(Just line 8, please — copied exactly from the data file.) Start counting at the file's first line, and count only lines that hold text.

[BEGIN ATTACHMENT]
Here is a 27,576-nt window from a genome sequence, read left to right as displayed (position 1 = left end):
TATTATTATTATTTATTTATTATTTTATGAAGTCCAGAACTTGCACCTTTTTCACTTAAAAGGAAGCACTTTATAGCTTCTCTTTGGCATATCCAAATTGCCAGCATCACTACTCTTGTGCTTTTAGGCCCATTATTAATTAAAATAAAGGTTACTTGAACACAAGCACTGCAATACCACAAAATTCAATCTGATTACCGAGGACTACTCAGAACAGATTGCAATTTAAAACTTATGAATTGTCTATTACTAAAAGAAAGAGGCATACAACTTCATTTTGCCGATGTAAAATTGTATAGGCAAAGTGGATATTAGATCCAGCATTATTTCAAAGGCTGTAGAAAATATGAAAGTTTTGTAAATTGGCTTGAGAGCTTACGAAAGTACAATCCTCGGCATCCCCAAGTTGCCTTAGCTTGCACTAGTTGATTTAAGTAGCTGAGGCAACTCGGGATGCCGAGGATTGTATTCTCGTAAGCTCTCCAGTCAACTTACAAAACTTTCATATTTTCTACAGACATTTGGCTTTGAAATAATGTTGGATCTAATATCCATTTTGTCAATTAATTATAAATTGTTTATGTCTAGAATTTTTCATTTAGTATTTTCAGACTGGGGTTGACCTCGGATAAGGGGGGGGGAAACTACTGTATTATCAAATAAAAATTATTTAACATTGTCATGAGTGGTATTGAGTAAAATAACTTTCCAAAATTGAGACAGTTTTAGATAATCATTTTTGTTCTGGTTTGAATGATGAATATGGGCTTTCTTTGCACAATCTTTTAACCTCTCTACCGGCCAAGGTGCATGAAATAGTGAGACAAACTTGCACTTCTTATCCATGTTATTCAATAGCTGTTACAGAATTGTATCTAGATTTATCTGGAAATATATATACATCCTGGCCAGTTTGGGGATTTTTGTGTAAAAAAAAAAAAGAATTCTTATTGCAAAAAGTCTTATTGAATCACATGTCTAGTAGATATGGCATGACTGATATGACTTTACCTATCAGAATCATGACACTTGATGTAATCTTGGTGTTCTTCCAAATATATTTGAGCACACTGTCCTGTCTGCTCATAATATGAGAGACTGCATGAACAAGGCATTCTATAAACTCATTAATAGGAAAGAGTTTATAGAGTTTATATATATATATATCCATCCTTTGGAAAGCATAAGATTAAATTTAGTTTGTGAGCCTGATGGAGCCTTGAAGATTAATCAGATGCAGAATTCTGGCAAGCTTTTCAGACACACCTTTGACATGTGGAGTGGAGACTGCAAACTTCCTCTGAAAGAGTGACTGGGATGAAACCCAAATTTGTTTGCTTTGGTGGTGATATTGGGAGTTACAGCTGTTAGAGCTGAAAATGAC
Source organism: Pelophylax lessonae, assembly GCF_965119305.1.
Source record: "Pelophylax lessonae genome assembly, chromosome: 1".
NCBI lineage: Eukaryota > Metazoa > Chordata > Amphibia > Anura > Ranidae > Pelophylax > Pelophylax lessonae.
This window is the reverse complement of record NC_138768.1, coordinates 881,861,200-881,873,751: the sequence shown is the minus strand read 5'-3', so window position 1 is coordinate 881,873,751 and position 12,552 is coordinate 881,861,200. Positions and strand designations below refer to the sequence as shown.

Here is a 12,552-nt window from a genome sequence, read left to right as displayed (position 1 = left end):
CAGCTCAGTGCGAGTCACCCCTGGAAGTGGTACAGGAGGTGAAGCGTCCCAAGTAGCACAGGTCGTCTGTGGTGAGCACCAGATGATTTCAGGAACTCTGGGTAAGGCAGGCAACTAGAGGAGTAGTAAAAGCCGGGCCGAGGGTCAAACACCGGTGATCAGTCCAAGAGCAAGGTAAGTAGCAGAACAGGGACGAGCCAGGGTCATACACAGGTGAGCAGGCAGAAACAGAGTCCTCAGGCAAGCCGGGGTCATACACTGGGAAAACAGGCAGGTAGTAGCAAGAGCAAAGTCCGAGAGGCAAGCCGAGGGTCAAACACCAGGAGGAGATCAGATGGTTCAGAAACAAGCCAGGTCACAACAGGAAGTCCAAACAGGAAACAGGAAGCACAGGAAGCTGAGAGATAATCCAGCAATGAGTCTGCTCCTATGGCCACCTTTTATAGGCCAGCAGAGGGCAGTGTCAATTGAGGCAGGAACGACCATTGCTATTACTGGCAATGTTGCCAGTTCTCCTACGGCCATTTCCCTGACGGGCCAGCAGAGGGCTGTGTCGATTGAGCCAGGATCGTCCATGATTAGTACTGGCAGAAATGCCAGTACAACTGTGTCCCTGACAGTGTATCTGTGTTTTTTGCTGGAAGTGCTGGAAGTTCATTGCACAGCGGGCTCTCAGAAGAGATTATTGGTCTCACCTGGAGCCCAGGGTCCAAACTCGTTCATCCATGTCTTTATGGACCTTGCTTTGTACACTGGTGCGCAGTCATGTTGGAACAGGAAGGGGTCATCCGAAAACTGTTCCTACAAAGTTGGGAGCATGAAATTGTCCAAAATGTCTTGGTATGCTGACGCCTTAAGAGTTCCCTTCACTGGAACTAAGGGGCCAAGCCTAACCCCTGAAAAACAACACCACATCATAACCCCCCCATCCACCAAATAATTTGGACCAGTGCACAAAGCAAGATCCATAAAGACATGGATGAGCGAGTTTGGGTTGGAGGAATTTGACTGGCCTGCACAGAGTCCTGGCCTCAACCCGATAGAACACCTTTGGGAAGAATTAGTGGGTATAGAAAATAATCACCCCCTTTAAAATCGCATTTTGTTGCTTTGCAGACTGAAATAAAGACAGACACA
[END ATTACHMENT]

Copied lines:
CAGCTCAGTGCGAGTCACCCCTGGAAGTGGTACAGGAGGTGAAGCGTCCCAAGTAGCACAGGTCGTCTGTGGTGAGCACCAGATGATTTCAGGAACTCTGGGTAAGGCAGGCAACTAGAGGAGTAGTAAAAGCCGGGCCGAGGGTCAAACACCGGTGATCAGTCCAAGAGCAAGGTAAGTAGCAGAACAGGGACGAGCCAGGGTCATACACAGGTGAGCAGGCAGAAACAGAGTCCTCAGGCAAGCCGGGGTCATACACTGGGAAAACAGGCAGGTAGTAGCAAGAGCAAAGTCCGAGAGGCAAGCCGAGGGTCAAACACCAGGAGGAGATCAGATGGTTCAGAAACAAGCCAGGTCACAACAGGAAGTCCAAACAGGAAACAGGAAGCACAGGAAGCTGAGAGATAATCCAGCAATGAGTCTGCTCCTATGGCCACCTTTTATAGGCCAGCAGAGGGCAGTGTCAATTGAGGCAGGAACGACCATTGCTATTACTGGCAATGTTGCCAGTTCTCCTACGGCCATTTCCCTGACGGGCCAGCAGAGGGCTGTGTCGATTGAGCCAGGATCGTCCATGATTAGTACTGGCAGAAATGCCAGTACAACTGTGTCCCTGACAGTGTATCTGTGTTTTTTGCTGGAAGTGCTGGAAGTTCATTGCACAGCGGGCTCTCAGAAGAGATTATTGGTCTCACCTGGAGCCCAGGGTCCAAACTCGTTCATCCATGTCTTTATGGACCTTGCTTTGTACACTGGTGCGCAGTCATGTTGGAACAGGAAGGGGTCATCCGAAAACTGTTCCTACAAAGTTGGGAGCATGAAATTGTCCAAAATGTCTTGGTATGCTGACGCCTTAAGAGTTCCCTTCACTGGAACTAAGGGGCCAAGCCTAACCCCTGAAAAACAACACCACATCATAACCCCCCCATCCACCAAATAATTTGGACCAGTGCACAAAGCAAGATCCATAAAGACATGGATGAGCGAGTTTGGGTTGGAGGAATTTGACTGGCCTGCACAGAGTCCTGGCCTCAACCCGATAGAACACCTTTGGGAAGAATTAGTGGGTATAGAAAATAATCACCCCCTTTAAAATCGCATTTTGTTGCTTTGCAGACTGAAATAAAGACAGACACA